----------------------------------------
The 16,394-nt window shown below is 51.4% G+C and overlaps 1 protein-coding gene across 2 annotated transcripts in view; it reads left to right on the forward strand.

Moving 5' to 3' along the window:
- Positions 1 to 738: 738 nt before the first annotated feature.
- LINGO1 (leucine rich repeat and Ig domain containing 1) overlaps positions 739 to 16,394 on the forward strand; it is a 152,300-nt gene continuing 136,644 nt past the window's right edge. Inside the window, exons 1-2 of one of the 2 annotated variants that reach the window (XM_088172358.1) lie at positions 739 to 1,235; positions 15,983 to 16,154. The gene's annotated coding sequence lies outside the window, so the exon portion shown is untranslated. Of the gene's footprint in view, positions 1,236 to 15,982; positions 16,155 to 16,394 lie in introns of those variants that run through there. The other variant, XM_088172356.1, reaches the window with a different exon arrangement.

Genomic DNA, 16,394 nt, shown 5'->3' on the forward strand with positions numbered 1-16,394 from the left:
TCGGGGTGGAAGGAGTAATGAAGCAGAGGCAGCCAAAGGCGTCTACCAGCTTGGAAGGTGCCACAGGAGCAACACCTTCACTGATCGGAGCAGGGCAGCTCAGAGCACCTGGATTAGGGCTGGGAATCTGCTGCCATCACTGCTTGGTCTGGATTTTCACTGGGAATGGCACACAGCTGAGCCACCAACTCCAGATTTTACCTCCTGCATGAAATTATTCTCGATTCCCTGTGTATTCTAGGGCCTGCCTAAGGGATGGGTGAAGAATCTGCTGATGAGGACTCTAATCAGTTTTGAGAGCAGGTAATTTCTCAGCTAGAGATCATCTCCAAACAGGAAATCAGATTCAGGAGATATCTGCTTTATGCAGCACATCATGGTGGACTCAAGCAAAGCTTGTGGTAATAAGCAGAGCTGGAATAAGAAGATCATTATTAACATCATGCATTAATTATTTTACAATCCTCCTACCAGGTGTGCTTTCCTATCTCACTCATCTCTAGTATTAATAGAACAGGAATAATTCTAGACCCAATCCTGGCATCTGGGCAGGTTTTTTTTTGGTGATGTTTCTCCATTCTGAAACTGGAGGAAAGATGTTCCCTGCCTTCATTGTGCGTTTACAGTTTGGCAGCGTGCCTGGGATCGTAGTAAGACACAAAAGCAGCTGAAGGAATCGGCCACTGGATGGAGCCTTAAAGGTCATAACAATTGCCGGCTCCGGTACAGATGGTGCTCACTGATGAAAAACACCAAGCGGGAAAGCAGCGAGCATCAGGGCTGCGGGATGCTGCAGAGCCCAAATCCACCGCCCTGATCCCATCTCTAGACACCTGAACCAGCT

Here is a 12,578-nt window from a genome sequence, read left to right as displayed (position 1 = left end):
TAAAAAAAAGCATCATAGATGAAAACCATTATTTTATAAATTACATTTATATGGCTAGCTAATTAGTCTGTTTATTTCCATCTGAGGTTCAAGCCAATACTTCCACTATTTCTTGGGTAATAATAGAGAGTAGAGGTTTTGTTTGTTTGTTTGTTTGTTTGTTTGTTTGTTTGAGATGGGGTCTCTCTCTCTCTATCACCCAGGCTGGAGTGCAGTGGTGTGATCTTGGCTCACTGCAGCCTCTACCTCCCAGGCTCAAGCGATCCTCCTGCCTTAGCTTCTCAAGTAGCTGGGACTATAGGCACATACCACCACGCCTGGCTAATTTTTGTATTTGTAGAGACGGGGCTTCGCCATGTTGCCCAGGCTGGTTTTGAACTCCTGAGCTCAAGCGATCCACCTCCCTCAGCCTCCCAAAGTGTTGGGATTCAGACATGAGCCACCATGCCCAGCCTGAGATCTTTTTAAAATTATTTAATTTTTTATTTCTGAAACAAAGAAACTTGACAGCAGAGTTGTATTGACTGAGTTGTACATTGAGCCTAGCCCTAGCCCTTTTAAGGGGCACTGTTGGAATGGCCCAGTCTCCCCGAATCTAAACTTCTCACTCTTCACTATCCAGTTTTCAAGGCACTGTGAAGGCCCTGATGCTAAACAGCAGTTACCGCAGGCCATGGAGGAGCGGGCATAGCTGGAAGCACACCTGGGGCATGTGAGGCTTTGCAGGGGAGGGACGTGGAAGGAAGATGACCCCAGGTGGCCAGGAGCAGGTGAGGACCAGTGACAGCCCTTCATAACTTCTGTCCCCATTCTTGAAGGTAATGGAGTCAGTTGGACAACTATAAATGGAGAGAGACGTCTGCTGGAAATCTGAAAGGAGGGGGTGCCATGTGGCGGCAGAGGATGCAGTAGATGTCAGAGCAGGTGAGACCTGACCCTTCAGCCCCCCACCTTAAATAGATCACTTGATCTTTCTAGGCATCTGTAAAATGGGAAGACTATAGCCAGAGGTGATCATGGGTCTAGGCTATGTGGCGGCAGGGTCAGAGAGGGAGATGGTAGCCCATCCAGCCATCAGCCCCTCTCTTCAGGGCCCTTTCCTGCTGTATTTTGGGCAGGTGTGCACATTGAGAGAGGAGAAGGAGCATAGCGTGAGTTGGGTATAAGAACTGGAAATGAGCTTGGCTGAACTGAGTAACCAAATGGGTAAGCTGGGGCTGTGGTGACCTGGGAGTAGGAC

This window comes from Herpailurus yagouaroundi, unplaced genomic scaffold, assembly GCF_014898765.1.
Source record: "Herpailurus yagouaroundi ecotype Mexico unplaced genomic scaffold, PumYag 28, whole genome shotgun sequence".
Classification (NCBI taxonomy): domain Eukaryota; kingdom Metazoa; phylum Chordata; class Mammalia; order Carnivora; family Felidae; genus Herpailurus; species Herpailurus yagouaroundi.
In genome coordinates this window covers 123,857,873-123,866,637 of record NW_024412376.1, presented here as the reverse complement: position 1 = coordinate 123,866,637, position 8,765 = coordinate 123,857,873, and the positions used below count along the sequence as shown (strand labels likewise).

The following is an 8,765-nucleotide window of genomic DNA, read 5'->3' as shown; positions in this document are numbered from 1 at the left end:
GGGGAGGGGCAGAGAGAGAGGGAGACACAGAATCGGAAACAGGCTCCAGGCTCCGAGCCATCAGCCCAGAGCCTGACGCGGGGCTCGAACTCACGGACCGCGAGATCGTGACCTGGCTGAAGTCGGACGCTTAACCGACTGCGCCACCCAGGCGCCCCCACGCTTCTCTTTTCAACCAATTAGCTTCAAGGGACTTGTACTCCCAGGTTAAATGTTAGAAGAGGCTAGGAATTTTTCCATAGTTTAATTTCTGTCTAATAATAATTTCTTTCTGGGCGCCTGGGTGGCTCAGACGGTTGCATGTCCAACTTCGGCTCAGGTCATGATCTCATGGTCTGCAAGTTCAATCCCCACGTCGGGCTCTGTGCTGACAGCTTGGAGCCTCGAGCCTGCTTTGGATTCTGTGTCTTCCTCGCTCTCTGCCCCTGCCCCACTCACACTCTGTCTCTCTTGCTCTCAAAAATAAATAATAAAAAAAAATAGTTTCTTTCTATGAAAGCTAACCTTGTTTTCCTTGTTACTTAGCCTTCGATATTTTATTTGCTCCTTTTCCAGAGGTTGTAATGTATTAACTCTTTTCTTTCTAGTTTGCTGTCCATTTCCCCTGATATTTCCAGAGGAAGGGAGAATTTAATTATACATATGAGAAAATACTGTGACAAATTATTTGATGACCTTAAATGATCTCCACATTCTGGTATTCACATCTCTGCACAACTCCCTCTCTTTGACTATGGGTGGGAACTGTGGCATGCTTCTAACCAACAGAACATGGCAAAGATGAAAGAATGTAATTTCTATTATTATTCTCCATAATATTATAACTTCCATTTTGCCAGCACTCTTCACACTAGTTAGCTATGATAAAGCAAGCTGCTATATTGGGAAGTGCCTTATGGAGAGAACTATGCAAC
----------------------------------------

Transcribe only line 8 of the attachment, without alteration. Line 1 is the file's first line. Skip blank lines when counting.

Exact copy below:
TAAAAAAAAGCATCATAGATGAAAACCATTATTTTATAAATTACATTTATATGGCTAGCTAATTAGTCTGTTTATTTCCATCTGAGGTTCAAGCCAATACTTCCACTATTTCTTGGGTAATAATAGAGAGTAGAGGTTTTGTTTGTTTGTTTGTTTGTTTGTTTGTTTGTTTGAGATGGGGTCTCTCTCTCTCTATCACCCAGGCTGGAGTGCAGTGGTGTGATCTTGGCTCACTGCAGCCTCTACCTCCCAGGCTCAAGCGATCCTCCTGCCTTAGCTTCTCAAGTAGCTGGGACTATAGGCACATACCACCACGCCTGGCTAATTTTTGTATTTGTAGAGACGGGGCTTCGCCATGTTGCCCAGGCTGGTTTTGAACTCCTGAGCTCAAGCGATCCACCTCCCTCAGCCTCCCAAAGTGTTGGGATTCAGACATGAGCCACCATGCCCAGCCTGAGATCTTTTTAAAATTATTTAATTTTTTATTTCTGAAACAAAGAAACTTGACAGCAGAGTTGTATTGACTGAGTTGTACATTGAGCCTAGCCCTAGCCCTTTTAAGGGGCACTGTTGGAATGGCCCAGTCTCCCCGAATCTAAACTTCTCACTCTTCACTATCCAGTTTTCAAGGCACTGTGAAGGCCCTGATGCTAAACAGCAGTTACCGCAGGCCATGGAGGAGCGGGCATAGCTGGAAGCACACCTGGGGCATGTGAGGCTTTGCAGGGGAGGGACGTGGAAGGAAGATGACCCCAGGTGGCCAGGAGCAGGTGAGGACCAGTGACAGCCCTTCATAACTTCTGTCCCCATTCTTGAAGGTAATGGAGTCAGTTGGACAACTATAAATGGAGAGAGACGTCTGCTGGAAATCTGAAAGGAGGGGGTGCCATGTGGCGGCAGAGGATGCAGTAGATGTCAGAGCAGGTGAGACCTGACCCTTCAGCCCCCCACCTTAAATAGATCACTTGATCTTTCTAGGCATCTGTAAAATGGGAAGACTATAGCCAGAGGTGATCATGGGTCTAGGCTATGTGGCGGCAGGGTCAGAGAGGGAGATGGTAGCCCATCCAGCCATCAGCCCCTCTCTTCAGGGCCCTTTCCTGCTGTATTTTGGGCAGGTGTGCACATTGAGAGAGGAGAAGGAGCATAGCGTGAGTTGGGTATAAGAACTGGAAATGAGCTTGGCTGAACTGAGTAACCAAATGGGTAAGCTGGGGCTGTGGTGACCTGGGAGTAGGAC